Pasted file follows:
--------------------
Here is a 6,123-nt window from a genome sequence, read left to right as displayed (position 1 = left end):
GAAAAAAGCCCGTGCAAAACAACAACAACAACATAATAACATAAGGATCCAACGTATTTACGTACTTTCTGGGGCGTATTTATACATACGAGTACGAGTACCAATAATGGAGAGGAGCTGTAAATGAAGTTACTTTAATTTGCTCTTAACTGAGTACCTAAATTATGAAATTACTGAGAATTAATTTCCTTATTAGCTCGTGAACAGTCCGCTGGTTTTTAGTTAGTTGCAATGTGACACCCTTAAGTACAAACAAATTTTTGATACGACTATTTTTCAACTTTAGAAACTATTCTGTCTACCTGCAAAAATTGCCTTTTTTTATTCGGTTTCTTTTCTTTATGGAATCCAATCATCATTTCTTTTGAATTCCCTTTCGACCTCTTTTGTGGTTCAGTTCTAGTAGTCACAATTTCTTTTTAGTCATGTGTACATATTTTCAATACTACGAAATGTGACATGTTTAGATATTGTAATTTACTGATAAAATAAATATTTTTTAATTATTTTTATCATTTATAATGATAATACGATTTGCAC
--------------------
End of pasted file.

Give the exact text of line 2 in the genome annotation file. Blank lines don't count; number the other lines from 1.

GAAAAAAGCCCGTGCAAAACAACAACAACAACATAATAACATAAGGATCCAACGTATTTACGTACTTTCTGGGGCGTATTTATACATACGAGTACGAGTACCAATAATGGAGAGGAGCTGTAAATGAAGTTACTTTAATTTGCTCTTAACTGAGTACCTAAATTATGAAATTACTGAGAATTAATTTCCTTATTAGCTCGTGAACAGTCCGCTGGTTTTTAGTTAGTTGCAATGTGACACCCTTAAGTACAAACAAATTTTTGATACGACTATTTTTCAACTTTAGAAACTATTCTGTCTACCTGCAAAAATTGCCTTTTTTTATTCGGTTTCTTTTCTTTATGGAATCCAATCATCATTTCTTTTGAATTCCCTTTCGACCTCTTTTGTGGTTCAGTTCTAGTAGTCACAATTTCTTTTTAGTCATGTGTACATATTTTCAATACTACGAAATGTGACATGTTTAGATATTGTAATTTACTGATAAAATAAATATTTTTTAATTATTTTTATCATTTATAATGATAATACGATTTGCAC